The proposals could see the Pencoed level crossing closed for good and a new Penprysg Road Bridge built.
Traffic congestion is a long-standing issue in Pencoed, particularly on the road around the level crossing on Hendre Road when the barrier is down to allow rail services to pass through, as well as at Penprysg Road Bridge, which restricts flow to allow for one-way passage over the bridge in either direction. In addition, the congestion issues create problems for bus services, while a lack of ramps around the existing footbridges mean that active travel links are severely restricted.
“This will be, without question, the single biggest transport project in the history of Bridgend County Borough Council,” said council leader Huw David. “In addition to easing congestion and increasing safety by separating the road and railway line, this will also have a positive impact on the local economy and environment. We know that with queuing traffic comes air quality problems and we have a statutory duty to improve air quality and make sure it does not decline. This project is essential to ensuring a smooth flow of traffic through the town."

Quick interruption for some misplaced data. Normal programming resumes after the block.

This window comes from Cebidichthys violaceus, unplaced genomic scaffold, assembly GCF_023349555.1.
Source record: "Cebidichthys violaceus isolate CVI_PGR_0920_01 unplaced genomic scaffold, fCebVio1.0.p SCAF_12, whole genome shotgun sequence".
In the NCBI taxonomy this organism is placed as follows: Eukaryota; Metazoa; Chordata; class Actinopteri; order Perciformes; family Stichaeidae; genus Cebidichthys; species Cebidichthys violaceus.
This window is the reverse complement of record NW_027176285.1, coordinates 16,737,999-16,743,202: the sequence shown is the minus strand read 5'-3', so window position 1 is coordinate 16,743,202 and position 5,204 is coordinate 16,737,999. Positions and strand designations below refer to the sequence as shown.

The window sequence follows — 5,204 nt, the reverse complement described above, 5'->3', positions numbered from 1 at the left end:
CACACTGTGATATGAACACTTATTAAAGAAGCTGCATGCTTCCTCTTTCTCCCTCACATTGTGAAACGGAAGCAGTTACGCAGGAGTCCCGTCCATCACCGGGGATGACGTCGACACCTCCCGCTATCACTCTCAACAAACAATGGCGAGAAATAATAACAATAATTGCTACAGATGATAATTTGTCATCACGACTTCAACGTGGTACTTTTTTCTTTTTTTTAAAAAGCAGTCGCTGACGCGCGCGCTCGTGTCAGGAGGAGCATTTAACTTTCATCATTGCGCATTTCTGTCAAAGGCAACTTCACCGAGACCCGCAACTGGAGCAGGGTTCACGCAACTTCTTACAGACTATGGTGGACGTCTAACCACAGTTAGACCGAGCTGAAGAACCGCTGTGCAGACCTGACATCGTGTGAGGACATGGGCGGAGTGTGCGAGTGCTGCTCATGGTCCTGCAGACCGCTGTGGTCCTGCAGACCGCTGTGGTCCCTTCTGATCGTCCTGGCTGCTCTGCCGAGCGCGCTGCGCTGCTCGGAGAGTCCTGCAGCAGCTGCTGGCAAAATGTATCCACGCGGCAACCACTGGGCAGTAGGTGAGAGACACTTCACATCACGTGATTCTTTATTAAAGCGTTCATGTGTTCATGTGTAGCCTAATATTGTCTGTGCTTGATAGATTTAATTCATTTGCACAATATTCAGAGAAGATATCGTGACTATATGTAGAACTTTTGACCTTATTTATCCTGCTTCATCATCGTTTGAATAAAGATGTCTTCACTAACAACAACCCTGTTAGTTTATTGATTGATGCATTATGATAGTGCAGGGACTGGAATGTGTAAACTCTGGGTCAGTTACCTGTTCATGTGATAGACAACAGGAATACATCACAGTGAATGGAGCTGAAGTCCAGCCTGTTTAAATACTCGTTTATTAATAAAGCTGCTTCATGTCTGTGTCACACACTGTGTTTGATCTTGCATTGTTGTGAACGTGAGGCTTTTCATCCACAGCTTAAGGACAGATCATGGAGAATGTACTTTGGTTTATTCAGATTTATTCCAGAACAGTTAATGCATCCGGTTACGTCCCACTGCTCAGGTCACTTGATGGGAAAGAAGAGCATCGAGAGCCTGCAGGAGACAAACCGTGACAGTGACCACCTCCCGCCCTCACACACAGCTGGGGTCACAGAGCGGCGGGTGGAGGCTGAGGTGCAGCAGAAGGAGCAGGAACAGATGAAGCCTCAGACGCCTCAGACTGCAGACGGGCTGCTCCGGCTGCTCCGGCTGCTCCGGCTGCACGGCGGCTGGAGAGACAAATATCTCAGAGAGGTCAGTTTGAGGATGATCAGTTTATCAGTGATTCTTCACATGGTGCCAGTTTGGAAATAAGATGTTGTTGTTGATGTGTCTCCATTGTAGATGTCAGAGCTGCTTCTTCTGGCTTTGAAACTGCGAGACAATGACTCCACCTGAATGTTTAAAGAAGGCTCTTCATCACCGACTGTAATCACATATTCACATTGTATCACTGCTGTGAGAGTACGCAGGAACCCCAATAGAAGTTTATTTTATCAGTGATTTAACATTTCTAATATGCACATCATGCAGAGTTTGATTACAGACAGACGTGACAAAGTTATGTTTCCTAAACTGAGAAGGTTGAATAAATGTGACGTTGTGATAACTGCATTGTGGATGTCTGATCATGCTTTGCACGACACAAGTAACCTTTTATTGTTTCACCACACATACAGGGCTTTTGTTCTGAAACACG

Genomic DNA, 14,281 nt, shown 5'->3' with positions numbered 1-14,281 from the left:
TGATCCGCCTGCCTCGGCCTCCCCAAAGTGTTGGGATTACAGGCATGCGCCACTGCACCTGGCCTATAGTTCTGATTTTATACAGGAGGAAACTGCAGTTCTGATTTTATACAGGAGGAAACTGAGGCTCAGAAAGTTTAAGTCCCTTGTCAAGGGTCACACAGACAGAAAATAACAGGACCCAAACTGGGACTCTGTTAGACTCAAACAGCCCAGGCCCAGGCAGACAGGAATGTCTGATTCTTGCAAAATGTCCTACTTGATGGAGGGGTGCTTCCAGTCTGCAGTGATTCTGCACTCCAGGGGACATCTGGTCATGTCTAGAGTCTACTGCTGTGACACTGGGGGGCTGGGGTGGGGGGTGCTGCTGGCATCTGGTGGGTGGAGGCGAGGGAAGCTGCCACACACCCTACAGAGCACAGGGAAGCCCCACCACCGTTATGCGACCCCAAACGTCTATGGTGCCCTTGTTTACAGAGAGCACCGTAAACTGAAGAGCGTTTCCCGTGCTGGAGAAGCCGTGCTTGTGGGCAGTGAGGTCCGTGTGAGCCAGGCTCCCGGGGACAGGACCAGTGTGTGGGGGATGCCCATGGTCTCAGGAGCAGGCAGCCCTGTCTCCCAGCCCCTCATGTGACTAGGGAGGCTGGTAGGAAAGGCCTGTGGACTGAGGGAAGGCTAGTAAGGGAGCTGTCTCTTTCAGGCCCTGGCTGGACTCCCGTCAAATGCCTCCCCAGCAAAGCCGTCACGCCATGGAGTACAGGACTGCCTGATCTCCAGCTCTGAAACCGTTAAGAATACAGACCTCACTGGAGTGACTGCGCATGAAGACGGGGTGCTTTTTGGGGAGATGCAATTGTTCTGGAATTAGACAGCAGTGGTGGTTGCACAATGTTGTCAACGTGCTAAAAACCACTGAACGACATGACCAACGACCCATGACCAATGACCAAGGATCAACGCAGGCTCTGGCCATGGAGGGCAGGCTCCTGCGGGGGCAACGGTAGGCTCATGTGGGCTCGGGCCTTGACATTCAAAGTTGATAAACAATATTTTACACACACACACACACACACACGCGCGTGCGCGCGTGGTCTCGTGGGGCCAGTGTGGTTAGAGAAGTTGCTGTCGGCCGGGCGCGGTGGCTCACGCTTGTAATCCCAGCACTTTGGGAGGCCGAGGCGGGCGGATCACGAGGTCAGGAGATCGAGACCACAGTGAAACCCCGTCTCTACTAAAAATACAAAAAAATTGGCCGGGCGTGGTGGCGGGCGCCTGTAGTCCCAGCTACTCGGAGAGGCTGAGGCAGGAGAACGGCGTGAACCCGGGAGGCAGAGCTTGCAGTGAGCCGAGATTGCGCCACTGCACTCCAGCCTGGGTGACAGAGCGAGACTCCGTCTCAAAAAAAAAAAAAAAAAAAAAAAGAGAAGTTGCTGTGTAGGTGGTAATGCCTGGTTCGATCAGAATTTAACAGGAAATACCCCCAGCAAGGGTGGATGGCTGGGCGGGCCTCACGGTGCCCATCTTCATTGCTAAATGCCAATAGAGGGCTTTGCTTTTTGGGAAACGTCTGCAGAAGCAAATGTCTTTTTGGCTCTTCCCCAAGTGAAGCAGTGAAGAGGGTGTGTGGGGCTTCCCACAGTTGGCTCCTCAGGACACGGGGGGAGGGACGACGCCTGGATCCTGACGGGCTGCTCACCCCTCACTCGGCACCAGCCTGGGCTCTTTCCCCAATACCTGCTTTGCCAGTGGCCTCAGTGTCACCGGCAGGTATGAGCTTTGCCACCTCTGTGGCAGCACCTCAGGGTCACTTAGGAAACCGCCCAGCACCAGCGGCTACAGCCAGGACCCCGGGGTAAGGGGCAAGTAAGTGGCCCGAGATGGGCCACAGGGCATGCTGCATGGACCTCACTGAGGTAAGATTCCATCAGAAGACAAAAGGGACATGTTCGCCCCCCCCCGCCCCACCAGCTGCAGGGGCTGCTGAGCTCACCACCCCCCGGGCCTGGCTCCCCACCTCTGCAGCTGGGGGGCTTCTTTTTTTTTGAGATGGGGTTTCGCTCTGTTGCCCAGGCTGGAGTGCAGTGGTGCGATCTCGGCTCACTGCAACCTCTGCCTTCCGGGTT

Councillors have received an update on studies into the proposals for the preferred option of a new bridge and the closure of the level crossing. The plans also include an active travel bridge that would allow pedestrians and cyclists to cross from one side to the other.
David added: "The scheme is also about active travel as much as it is about any other form of transport which shows the importance we attach to active travel at the local authority. We look forward to the public consultation in the autumn, providing a chance for the community to share any issues or solutions they may have, which can then be explored.”
Detailed construction costs will form part of the next stage of the study, which will be used to inform a decision on whether to continue with the proposal. A current conservative estimate is that the preferred option would cost about US$23.5 million. Potential sources of funding for the work includes Cardiff Capital Region City Deal, Welsh government and UK government grants, and infrastructure operator Network Rail.